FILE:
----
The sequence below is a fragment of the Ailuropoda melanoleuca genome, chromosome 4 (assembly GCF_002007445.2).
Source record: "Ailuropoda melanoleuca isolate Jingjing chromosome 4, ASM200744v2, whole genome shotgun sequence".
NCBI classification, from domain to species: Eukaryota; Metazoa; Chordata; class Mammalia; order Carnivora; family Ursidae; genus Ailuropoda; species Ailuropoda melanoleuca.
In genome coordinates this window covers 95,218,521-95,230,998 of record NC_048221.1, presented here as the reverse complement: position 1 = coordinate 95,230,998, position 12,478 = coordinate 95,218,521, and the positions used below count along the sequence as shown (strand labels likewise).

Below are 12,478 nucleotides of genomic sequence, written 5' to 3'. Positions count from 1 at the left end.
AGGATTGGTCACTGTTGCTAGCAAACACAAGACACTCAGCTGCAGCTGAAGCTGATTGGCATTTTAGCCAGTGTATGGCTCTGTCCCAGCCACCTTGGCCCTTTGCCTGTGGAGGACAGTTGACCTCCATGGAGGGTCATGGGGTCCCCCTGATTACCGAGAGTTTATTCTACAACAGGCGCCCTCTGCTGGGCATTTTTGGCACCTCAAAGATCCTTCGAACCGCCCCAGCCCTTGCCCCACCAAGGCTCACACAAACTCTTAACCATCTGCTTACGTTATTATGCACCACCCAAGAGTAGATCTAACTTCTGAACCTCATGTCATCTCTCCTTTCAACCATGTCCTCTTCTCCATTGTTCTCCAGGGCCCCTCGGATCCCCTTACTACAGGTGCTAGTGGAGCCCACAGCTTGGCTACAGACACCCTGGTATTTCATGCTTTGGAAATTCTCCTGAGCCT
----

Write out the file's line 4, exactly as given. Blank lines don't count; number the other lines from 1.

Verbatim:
In genome coordinates this window covers 95,218,521-95,230,998 of record NC_048221.1, presented here as the reverse complement: position 1 = coordinate 95,230,998, position 12,478 = coordinate 95,218,521, and the positions used below count along the sequence as shown (strand labels likewise).